WCInsights- How do you stay on top of claims? If you had more time in your workday, what kinds of things would you be able to do?
WD- I try not to procrastinate and tackle difficult tasks in the morning. I am resourceful and brainstorm with my colleagues and manager. Effective use of our diary task system also helps. I would work ahead on my diary tasks if I could!
WCInsights- Could you share a story of getting an injured worker back to work that had an impact on you?
WD- Several years ago I handled a claim for an injured worker (IW) that was struck in the lower legs by a large magnet used to move steel. The IW sustained a severe fracture to the right lower leg and severe fractures to numerous bones in the left foot. Both lower extremities required internal surgical fixation of the fractures. After the surgeries the doctor told the IW he would need to be in the hospital for several months and it would be about nine months until he would be able to bear any weight on the left foot. The IW was also told by the doctors that it would be painful for him to work outdoors and recommended he consider moving south! The IW was also pretty sure that his employer would not have work for him once he was able to return to work for various reasons and wondered what his future would bring.
The IW was not the type to sit in the hospital and requested to go home to recover. He required a transportation service to get him to his doctor and physical therapy appointments. It was not uncommon for the IW to sit for two and a half hours waiting for the van to come and take him home giving the IW a lot of time to think. One day the IW asked me how much these rides cost and was shocked by what the transportation vendor were charging for the service that was actually provided.
As the IW waited for the van one day a “light bulb went off” in his head and he had an idea – he would start his own medical transportation service. During his idle time he did a great deal of Internet research and asked a lot of questions of the van drivers. He decided to start his own medical van transportation service. The IW put his last $500 down on his first van in April 2002. I agreed to continue his temporary total disability benefits during the start-up period of his business as he was still in a healing period anyway. The IW hired his father-in-law to drive the van and he was doing the dispatching. At this point the costs associated with the van were higher than what the company was bringing in so I continued the IW’s temporary total disability benefits until November which allowed him to make his house payments. The IW persevered and his business has continued to grow and he now has a small fleet of vans with a thriving business. In fact, many of the adjusters here at West Bend use the IW’s transportation service.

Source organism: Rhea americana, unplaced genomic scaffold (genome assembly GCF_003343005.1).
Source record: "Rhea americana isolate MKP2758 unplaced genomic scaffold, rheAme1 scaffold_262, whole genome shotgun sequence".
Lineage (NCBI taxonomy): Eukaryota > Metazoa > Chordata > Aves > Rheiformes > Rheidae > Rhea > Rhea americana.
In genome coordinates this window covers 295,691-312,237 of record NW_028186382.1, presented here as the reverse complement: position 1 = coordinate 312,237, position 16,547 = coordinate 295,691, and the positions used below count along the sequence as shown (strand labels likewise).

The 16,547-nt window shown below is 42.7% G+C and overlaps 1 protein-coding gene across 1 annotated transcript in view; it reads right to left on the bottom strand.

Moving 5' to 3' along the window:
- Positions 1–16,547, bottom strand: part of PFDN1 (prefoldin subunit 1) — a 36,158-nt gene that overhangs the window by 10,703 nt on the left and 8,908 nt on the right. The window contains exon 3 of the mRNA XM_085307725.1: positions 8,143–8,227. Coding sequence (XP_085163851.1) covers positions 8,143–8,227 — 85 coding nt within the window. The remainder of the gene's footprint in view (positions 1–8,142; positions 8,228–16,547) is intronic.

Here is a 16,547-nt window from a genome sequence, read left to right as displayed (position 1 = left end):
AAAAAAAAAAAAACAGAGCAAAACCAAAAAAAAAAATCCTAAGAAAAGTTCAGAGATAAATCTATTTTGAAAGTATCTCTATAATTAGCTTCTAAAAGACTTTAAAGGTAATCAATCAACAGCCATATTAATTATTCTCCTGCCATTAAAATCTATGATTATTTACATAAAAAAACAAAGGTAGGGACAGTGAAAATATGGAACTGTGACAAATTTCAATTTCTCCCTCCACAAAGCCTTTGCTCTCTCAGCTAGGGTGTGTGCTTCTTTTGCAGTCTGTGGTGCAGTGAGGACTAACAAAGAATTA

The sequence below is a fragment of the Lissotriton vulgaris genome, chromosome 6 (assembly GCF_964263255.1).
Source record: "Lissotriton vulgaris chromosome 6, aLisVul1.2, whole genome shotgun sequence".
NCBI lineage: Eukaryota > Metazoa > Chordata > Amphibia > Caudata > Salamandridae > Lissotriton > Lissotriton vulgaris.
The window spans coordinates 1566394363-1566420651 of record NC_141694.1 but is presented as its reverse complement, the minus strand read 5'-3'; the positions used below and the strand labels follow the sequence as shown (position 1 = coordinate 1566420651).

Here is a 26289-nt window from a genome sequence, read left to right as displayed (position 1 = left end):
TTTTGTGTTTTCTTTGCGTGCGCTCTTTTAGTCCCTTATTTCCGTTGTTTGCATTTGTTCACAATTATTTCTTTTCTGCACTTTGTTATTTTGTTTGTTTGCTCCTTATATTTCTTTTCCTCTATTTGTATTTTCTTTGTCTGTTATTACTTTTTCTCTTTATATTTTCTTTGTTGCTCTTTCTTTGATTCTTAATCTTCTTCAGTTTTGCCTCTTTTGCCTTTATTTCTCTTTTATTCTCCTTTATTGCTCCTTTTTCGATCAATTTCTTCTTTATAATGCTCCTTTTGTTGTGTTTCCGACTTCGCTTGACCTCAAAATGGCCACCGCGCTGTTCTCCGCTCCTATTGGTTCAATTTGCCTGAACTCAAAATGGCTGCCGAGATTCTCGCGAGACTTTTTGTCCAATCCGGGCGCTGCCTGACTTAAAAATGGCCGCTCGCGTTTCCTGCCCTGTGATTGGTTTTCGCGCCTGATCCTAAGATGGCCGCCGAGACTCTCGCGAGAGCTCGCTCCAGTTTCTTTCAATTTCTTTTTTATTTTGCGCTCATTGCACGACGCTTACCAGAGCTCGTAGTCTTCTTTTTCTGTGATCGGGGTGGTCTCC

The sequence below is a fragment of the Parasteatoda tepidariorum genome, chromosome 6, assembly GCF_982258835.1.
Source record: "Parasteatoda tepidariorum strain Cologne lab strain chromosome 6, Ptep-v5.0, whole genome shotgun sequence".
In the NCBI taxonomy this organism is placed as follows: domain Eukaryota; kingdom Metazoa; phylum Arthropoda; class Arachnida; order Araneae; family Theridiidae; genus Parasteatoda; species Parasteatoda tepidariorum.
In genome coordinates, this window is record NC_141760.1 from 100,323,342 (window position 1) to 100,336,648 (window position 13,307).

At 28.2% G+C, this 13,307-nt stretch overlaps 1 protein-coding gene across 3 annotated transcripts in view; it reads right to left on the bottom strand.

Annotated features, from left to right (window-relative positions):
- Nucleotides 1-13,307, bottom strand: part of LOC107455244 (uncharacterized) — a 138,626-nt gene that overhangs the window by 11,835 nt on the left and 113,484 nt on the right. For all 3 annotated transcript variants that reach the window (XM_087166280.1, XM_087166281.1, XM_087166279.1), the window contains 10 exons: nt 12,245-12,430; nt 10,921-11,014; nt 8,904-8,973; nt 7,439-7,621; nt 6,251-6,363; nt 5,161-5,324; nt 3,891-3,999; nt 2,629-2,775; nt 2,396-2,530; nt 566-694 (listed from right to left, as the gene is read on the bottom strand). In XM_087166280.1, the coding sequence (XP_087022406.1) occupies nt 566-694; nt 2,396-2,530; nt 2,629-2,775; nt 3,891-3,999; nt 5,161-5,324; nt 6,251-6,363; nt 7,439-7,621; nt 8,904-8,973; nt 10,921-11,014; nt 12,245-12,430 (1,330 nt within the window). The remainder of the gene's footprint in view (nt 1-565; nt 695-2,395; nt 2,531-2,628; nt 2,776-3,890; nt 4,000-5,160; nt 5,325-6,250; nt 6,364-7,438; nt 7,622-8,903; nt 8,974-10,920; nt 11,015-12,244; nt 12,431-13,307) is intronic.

Although I was not able to get the IW back to his pre-injury job he was successfully returned to gainful employment without having to fund a costly vocational retraining program. The IW never let his injury get him down. He used his recovery period to plot a new career. He is a true inspiration.
WCInsights- What’s one tip that you could offer to other adjusters?
WD- Investigate, investigate, investigate! When something does not make sense, go back and ask questions or get a medical opinion. Take detailed recorded statements, don’t rush through them. During the statement, ask open ended questions, listen for the answers and do not provide the answer. Ask follow up questions until you get complete answers to your questions. Keep the investigation an ongoing process throughout the life of the claim. You never know what might turn up. Request complete sets of medical records, especially priors.